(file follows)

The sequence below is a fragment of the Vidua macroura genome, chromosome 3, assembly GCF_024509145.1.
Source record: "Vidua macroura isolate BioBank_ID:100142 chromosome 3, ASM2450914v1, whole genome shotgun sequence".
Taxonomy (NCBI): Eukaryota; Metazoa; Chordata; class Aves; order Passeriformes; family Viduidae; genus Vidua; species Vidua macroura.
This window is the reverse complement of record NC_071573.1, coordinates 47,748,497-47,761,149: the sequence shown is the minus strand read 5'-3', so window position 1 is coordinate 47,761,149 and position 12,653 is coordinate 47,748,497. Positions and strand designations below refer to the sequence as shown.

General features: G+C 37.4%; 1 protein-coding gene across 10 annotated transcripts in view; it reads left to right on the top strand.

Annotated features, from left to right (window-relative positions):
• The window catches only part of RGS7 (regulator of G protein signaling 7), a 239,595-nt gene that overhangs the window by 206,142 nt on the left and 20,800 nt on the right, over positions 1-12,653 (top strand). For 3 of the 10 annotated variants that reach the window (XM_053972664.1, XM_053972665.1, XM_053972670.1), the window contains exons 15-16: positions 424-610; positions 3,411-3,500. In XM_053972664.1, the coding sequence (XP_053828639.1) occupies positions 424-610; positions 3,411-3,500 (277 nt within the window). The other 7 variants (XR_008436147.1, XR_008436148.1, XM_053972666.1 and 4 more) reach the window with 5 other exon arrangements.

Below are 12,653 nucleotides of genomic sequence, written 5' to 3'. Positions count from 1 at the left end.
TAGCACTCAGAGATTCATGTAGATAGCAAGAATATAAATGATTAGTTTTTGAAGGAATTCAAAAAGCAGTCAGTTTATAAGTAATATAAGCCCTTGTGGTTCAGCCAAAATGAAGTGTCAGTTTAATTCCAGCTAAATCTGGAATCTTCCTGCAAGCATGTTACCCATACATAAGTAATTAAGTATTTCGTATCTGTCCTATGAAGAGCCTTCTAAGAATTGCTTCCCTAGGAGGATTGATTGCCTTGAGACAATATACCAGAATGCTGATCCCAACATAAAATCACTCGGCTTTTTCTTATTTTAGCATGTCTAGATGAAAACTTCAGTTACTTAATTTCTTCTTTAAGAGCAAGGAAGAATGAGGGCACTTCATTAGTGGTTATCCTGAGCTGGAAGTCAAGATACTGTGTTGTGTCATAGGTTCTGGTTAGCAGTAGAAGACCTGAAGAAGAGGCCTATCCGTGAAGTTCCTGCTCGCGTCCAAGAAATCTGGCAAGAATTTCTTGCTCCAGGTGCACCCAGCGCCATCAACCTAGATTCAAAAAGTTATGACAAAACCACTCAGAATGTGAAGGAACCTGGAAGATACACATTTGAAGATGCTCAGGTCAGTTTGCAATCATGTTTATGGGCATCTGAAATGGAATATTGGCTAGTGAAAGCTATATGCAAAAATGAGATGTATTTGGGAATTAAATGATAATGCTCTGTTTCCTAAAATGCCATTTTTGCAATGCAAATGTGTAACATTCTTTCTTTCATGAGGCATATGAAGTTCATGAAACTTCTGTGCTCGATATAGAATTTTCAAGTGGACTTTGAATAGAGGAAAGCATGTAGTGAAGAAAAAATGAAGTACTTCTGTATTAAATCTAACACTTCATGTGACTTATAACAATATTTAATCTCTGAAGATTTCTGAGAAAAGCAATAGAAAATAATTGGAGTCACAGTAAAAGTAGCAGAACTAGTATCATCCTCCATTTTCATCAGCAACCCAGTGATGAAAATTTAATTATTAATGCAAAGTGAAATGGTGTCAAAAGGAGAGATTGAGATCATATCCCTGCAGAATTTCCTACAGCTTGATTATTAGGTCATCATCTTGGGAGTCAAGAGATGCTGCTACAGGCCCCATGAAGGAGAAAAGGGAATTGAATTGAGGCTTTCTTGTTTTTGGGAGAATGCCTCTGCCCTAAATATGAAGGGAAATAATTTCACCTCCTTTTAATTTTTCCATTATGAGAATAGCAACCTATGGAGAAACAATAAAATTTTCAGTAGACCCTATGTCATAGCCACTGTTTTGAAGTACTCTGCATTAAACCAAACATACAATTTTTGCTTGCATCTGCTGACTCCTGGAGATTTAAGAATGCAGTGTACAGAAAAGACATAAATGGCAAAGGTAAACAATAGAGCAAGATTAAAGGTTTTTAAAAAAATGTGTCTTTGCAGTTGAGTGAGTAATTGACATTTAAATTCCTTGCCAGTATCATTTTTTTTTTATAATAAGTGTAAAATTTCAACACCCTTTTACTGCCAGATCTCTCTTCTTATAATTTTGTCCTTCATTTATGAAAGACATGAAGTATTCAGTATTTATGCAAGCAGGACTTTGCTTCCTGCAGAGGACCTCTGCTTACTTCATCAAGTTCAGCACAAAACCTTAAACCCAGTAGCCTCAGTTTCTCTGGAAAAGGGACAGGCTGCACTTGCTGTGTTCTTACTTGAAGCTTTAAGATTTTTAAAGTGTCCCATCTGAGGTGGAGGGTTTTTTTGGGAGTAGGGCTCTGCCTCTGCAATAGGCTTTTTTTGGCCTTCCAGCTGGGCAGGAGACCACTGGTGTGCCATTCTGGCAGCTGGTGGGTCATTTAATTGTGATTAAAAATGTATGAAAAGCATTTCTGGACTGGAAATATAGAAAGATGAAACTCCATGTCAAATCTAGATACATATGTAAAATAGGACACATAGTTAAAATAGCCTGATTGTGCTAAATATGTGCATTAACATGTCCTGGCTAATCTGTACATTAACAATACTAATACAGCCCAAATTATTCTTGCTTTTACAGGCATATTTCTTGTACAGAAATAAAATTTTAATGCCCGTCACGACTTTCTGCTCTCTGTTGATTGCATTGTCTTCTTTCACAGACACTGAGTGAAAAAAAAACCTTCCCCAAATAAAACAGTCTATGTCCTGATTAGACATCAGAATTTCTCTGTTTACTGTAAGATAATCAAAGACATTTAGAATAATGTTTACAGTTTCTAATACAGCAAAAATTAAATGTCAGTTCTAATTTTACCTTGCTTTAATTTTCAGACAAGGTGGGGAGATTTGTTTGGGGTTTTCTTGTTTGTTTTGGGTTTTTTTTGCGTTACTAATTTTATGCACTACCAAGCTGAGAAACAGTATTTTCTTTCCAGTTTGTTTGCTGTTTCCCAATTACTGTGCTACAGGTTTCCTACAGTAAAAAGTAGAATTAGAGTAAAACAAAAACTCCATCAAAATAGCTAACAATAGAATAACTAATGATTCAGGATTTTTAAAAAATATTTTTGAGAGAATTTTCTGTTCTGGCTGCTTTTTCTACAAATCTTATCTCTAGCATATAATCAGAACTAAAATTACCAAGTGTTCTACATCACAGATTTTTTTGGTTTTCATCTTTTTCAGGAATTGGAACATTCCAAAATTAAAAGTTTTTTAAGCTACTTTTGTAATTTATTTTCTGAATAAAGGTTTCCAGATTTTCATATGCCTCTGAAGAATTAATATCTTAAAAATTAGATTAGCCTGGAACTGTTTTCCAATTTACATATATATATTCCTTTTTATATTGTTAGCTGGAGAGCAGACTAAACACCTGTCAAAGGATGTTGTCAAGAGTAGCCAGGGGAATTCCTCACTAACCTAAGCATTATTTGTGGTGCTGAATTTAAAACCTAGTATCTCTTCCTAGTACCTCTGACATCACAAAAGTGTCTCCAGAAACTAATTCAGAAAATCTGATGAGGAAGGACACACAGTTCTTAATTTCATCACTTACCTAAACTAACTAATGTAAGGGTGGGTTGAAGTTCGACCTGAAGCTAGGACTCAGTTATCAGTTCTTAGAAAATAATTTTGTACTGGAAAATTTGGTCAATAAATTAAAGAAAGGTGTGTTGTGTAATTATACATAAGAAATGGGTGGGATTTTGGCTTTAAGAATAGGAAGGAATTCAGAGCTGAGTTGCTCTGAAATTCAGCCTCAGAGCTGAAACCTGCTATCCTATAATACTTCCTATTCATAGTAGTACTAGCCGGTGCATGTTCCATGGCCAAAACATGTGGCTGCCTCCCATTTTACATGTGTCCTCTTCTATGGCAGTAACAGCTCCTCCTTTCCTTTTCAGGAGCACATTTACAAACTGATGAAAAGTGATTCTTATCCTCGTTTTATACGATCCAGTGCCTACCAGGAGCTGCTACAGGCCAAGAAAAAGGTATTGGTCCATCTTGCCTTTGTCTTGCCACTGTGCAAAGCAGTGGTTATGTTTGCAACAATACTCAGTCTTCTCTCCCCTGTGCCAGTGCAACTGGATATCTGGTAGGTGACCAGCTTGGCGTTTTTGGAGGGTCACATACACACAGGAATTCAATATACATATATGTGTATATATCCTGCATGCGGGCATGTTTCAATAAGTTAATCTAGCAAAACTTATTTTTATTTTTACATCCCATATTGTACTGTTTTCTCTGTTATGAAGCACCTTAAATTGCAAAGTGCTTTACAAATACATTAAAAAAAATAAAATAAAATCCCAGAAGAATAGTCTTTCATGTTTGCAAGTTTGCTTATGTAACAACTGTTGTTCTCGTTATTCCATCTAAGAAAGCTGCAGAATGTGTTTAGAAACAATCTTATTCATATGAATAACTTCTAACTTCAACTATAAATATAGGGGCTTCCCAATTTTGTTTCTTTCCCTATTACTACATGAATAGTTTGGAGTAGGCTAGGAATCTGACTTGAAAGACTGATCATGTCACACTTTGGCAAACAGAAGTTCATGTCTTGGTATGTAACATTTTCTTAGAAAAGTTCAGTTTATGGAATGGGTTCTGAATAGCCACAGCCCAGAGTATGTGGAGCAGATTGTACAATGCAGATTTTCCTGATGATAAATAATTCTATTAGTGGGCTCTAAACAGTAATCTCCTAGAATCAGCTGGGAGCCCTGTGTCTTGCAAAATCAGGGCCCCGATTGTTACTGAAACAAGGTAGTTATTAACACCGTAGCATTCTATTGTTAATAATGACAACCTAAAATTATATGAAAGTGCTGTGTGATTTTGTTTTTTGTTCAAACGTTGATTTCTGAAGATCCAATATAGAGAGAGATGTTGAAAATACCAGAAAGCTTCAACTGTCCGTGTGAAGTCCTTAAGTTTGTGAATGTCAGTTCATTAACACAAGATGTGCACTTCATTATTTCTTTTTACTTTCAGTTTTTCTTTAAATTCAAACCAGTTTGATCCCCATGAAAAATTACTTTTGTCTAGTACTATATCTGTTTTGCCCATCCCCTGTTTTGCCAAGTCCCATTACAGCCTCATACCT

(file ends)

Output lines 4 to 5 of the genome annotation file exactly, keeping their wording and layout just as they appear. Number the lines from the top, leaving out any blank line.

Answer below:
This window is the reverse complement of record NC_071573.1, coordinates 47,748,497-47,761,149: the sequence shown is the minus strand read 5'-3', so window position 1 is coordinate 47,761,149 and position 12,653 is coordinate 47,748,497. Positions and strand designations below refer to the sequence as shown.

General features: G+C 37.4%; 1 protein-coding gene across 10 annotated transcripts in view; it reads left to right on the top strand.